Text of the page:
Sarah Palin: Attacks On Gingrich Are Stalinist And “Alinskyite”

Sarah Palin isn't running for President, and she hasn't officially endorsed anyone, but that hasn't stopped her from putting her thumb on the scale.

Not surprisingly, Newt Gingrich’s screeds in which he attacks the liberal media and identifies some unidentified “establishment” that he is somehow not a part of despite having been in Washington since 1979 are attracting the attention of that other professional grievance politician:

Newt Gingrich has a new unofficial campaign surrogate and her name is Sarah Palin.

As the 2008 veep nominee sees it, Gingrich is getting a raw deal from the national media and conservative elite, the very same forces who conspired against her when she was on the national ticket. Palin hasn’t endorsed Gingrich — and has no official role in his campaign — but she is repeatedly surfacing at just the right times on the national airwaves to vociferously defend him.

In her latest appearance, Palin stated: “Look at Newt Gingrich, what’s going on with him via the establishment’s attacks,” she said, though the original question was about Ron Paul. “They’re trying to crucify this man and rewrite history and rewrite what it is that he has stood for all these years.”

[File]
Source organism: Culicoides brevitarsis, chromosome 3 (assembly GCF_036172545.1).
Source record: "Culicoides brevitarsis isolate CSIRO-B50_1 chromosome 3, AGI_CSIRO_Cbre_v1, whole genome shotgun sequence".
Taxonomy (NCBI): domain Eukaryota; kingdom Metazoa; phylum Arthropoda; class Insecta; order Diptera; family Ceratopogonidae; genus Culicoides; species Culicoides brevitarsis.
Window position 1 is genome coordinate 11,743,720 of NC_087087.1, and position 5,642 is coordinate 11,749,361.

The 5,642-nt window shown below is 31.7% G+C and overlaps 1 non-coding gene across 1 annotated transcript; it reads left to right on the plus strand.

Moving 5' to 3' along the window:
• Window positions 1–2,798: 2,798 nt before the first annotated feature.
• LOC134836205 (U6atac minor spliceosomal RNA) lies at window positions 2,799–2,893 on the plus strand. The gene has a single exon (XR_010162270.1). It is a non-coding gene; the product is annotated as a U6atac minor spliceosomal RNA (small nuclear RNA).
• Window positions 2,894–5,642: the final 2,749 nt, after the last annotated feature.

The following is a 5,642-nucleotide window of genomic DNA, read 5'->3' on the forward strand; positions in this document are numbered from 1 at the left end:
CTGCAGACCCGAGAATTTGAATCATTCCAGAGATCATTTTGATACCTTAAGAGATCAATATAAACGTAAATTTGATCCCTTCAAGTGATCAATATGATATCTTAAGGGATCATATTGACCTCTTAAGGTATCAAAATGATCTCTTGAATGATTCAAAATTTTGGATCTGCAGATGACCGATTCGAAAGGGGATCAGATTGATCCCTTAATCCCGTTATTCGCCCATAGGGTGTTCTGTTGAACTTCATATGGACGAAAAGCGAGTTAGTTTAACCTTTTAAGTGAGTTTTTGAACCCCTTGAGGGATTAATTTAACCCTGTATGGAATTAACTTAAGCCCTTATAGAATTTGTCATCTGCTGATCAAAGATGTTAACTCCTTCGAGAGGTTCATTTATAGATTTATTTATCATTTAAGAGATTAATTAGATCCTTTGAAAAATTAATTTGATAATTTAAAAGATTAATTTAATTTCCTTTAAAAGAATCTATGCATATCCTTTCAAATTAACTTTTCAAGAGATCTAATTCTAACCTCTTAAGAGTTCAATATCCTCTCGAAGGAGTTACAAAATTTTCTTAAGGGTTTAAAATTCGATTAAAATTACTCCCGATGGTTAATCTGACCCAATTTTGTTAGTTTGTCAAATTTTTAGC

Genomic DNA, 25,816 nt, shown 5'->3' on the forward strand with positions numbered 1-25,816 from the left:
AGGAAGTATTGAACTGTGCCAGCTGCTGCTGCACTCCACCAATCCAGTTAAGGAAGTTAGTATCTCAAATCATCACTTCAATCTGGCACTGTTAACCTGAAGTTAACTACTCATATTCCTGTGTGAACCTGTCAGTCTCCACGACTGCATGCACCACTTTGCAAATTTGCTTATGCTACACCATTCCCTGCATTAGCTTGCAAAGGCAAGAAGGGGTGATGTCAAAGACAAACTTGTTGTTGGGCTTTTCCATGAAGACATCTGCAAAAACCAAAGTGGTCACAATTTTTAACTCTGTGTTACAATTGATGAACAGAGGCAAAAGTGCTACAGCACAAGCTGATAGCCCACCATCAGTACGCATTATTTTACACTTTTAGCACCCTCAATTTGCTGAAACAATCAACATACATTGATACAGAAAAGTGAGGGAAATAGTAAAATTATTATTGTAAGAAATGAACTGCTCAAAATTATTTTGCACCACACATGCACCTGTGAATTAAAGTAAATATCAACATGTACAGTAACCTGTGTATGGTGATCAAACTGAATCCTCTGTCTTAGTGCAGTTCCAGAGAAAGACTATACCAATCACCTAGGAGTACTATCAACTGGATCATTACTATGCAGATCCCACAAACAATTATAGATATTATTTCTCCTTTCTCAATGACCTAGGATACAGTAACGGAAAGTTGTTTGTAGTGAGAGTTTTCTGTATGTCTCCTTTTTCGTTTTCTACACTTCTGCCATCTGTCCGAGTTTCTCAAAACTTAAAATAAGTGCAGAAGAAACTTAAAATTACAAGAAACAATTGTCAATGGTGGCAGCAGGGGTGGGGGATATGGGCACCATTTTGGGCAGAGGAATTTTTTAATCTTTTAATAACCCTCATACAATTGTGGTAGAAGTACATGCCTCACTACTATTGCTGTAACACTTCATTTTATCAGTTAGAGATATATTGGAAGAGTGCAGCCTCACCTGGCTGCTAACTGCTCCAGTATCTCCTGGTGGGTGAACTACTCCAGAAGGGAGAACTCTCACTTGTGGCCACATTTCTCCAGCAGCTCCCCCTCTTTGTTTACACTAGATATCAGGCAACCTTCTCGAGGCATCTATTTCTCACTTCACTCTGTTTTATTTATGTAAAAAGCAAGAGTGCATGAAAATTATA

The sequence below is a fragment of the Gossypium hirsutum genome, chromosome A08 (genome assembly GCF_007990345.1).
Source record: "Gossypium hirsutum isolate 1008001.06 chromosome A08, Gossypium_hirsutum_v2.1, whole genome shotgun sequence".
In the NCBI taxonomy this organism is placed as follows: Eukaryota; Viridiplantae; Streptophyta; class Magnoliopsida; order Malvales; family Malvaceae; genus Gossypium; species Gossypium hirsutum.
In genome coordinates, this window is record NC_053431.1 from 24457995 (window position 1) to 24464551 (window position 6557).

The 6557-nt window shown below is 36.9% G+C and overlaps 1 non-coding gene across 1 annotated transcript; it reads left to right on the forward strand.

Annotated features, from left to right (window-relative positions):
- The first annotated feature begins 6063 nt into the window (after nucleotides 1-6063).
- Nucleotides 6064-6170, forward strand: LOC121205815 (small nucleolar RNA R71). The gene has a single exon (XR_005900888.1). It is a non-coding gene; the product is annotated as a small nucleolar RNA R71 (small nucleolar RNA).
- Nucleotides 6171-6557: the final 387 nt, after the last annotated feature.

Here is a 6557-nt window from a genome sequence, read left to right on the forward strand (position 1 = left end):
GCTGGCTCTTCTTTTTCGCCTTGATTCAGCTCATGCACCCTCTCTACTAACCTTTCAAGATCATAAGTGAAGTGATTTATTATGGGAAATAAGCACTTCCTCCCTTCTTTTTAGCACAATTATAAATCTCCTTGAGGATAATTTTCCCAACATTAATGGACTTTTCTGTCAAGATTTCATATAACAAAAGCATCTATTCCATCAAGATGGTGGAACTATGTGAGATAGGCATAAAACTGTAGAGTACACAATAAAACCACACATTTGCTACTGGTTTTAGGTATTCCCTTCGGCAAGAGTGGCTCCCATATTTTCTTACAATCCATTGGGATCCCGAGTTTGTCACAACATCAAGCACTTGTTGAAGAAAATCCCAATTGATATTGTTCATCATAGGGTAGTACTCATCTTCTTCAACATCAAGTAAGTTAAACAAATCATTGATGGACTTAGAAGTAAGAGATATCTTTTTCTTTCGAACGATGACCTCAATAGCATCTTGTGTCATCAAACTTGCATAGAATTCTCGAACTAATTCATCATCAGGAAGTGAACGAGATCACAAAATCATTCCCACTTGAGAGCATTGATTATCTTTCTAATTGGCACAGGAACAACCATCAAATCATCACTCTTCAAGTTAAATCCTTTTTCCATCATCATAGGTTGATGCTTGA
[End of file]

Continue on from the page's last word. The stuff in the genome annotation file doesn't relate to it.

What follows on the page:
Palin then called conservative writer Peggy Noonan “hypocritical” for recently calling Gingrich an “angry little attack muffin.”

“They maybe subscribe such characterization of Newt via words like that, but they don’t subscribe those to say Mitt Romney when he or his surrogates do the same thing,” she said. “That’s that typical hypocrisy stuff in the media that I’ve lived with over a couple of decades in the political arena. So I’m used to it.”

“But in order to help educate the rest of the American public, I’ll articulate that it is hypocritical of the media to subscribe to one candidate and not another, that kind of angry attack muffin verbiage to one and not the other.”

Though she declined to run for president in 2012, Palin still has a devoted following among tea party conservatives. Despite her non-endorsement, her views on the race have become crystal clear as she has waged an insistent public campaign for Gingrich that can’t be mistaken for anything but support for the volatile speaker and his ideas. As has usually been the case with Palin, her exact motives remain a mystery. But it does seem like the two Republicans share a common bond in suspecting the media and Washington power brokers are biased against them.

When asked about Palin’s unofficial advocacy for him on Friday, Gingrich’s campaign had no comment.

But after Palin picked Gingrich in South Carolina, Gingrich spokesman R.C. Hammond told NBC News: “We think it’s a pretty darn clear call to arms.”

Earlier this week, when Romney supporter Chris Christie called Gingrich an embarrassment to the Republican Party, Palin suggested that the tough-talking New Jersey Governor had gotten his “panties in a wad.” Christe hasn’t responded to that yet but, if and when he does, I’m sure the words will be memorable. Palin’s latest attempt to insert herself into a race she declined to enter and put her Alaskan thumb on scale for Gingrich came Friday night in a post to her Facebook page (how else?) in which she decried the GOP primary season’s “cannibalism”:

What we saw with this ridiculous opposition dump on Newt was nothing short of Stalin-esque rewriting of history. It was Alinsky tactics at their worst.